Ask a Question forum: Idaho last frost

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Name: Jared Nicholes
Post Falls, Idaho
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jnicholes
Feb 28, 2016 5:22 PM CST
Hello!

This may seem like a stupid question, but I was out at plant nurseries applying for jobs and one nursery in particular said something very interesting. They said that because Idaho is having a lot of warm temperatures this time of year, (look at the picture for specifics,) the ground is not frozen and North Idahos last frost is coming early. They said that you can direct sow spinach, carrots, and a few others in the ground right now, and that you can plant acorn squash in the ground in one month, (the end of March.) I just wanted other peoples opinions to see if this is true or not. If it turns out to be the same frost date, which is Mothers Day, I can wait.

Thanks!

Jared


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Name: Jay
Nederland, Texas (Zone 9a)
Region: Texas Region: Gulf Coast Charter ATP Member I helped beta test the first seed swap I helped plan and beta test the plant database. I was one of the first 300 contributors to the plant database!
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Horntoad
Feb 28, 2016 5:54 PM CST
First of all frost dates are just an average, meaning sometimes they come earlier, sometimes later. While the unseasonably warm weather would seem to indicate an early end to frost, it is no guarantee. So how much risk would you be taking if you plant early? Would you be able to replant in the case of a normal or late frost, or is this a one shot deal. If you can afford to take the risk then go for it. But if you are only able to make one attempt then you might want play it safe.
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Name: Daisy
Reno, Nv (Zone 6b)
Not all who wander are lost
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DaisyI
Feb 28, 2016 7:18 PM CST
Exactly what Jay said. Smiling
Name: Jared Nicholes
Post Falls, Idaho
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jnicholes
Feb 28, 2016 8:47 PM CST
Hello!

I was asking also because I was in my front yard and I noticed my moms tulips were coming up! Interesting!

Jared
Name: Daisy
Reno, Nv (Zone 6b)
Not all who wander are lost
Garden Sages Plant Identifier
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DaisyI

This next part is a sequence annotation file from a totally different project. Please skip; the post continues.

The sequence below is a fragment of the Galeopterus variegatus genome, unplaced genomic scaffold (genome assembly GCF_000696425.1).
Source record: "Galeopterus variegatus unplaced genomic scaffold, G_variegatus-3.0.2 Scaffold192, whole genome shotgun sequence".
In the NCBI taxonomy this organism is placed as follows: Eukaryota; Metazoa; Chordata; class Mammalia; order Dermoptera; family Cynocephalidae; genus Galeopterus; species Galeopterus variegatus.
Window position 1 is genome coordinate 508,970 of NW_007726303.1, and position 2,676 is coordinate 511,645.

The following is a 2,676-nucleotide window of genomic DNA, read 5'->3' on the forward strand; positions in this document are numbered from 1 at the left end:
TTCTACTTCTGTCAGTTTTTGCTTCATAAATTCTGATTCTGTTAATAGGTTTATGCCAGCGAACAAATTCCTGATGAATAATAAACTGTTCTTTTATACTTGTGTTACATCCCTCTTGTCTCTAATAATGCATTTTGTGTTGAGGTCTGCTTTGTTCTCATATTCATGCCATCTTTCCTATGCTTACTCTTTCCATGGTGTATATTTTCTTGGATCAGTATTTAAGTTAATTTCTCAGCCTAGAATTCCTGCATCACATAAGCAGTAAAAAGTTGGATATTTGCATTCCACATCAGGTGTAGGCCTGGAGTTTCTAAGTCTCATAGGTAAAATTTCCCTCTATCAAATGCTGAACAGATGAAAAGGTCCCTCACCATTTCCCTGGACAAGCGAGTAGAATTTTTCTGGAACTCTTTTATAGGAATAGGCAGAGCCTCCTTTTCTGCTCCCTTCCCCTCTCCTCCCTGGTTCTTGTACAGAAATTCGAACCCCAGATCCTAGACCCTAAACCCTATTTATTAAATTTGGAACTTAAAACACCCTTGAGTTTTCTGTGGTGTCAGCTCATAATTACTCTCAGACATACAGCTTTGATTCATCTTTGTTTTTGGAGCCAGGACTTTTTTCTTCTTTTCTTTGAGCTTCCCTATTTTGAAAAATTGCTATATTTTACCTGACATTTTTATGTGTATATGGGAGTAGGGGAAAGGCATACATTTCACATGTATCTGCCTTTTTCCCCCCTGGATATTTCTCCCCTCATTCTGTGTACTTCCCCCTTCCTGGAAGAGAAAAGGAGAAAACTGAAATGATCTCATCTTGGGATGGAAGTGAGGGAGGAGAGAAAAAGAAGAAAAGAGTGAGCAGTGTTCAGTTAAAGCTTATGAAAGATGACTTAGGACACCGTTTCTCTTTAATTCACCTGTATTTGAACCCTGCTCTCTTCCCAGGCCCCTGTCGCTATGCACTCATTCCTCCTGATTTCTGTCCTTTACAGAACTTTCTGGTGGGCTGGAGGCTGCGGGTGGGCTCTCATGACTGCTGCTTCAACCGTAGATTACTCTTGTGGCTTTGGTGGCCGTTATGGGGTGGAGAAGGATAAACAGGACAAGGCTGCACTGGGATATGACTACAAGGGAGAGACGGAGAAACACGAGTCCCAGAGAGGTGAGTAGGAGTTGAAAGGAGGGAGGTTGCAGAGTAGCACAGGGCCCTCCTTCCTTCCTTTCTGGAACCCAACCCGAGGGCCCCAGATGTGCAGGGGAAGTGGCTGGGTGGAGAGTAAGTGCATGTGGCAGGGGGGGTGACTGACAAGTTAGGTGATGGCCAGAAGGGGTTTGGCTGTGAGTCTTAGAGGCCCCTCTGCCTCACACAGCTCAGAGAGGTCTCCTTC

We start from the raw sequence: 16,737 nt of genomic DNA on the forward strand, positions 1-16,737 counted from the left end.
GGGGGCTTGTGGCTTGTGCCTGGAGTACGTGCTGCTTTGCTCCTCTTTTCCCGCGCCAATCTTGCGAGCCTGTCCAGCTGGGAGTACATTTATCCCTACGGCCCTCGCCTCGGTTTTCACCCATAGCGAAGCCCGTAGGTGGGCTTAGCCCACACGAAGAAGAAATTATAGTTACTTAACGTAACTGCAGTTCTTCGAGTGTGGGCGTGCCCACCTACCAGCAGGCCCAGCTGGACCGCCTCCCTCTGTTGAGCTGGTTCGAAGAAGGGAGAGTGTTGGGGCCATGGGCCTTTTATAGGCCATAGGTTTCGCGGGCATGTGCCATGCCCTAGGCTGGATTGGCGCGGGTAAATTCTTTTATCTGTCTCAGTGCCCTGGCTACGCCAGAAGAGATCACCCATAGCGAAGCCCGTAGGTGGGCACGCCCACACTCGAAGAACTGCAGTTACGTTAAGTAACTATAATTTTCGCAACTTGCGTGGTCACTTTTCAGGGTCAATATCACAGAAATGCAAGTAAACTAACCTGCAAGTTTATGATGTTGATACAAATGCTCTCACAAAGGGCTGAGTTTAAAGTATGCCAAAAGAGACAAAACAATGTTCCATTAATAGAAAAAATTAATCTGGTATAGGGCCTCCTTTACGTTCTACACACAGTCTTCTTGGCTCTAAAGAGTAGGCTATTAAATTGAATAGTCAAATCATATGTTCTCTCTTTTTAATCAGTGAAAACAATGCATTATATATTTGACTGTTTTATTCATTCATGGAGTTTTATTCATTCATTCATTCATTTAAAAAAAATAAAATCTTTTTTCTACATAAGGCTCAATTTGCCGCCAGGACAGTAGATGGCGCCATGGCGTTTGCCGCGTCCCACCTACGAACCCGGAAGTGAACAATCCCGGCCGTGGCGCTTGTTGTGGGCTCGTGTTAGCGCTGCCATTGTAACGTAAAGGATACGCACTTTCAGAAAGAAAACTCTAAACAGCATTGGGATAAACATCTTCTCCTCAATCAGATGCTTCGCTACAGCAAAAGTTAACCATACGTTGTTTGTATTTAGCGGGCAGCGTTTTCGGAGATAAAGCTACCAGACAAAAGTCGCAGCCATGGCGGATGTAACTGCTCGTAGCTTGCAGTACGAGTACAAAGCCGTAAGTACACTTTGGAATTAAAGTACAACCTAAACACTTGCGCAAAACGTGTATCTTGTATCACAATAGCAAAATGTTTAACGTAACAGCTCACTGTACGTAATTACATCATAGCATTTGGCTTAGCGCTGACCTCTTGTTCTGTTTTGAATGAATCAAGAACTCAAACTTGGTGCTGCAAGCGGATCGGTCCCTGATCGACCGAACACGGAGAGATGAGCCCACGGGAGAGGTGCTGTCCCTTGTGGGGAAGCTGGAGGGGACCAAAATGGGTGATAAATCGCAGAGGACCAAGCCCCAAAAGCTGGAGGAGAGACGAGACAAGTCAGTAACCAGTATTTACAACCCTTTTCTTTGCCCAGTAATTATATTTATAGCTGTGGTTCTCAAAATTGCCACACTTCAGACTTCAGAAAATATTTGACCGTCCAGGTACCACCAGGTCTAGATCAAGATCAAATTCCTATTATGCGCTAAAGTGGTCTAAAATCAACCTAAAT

Feb 28, 2016 8:54 PM CST
Don't base weather predictions on what the tulips are doing. They can be fooled too. Smiling
Name: Jared Nicholes
Post Falls, Idaho
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jnicholes
Feb 28, 2016 9:12 PM CST
Hello!

Thanks for the advice, I just got a little confused with the weather being warm.

Jared
Name: woofie
NE WA (Zone 5a)
Charter ATP Member Garden Procrastinator Greenhouse Dragonflies Plays in the sandbox I was one of the first 300 contributors to the plant database!
The WITWIT Badge I helped plan and beta test the plant database. Dog Lover Enjoys or suffers cold winters Container Gardener Seed Starter
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woofie
Feb 28, 2016 9:46 PM CST
For what it's worth, Jared, I'm in your same general area. I've been here for 16 years now and the last couple of years have been much warmer than when we first moved here and I've been able to plant out much earlier. And that's not to disagree with what others have said. Heh, I still remember that year when it was so nice and warm in May and I moved everything out of my greenhouse onto outside racks. The very next day, we had a torrential hail storm. I got drenched and beaten to a pulp trying to cover my poor little plants! Hilarious! But if you're starting from seed, it's probably safe to try some of the cold weather crops like spinach and others that won't necessarily be damaged by frost. Or hail. Or snow. Green Grin! Gardening is as close to gambling as I get. Hilarious!
Confidence is that feeling you have right before you do something really stupid.

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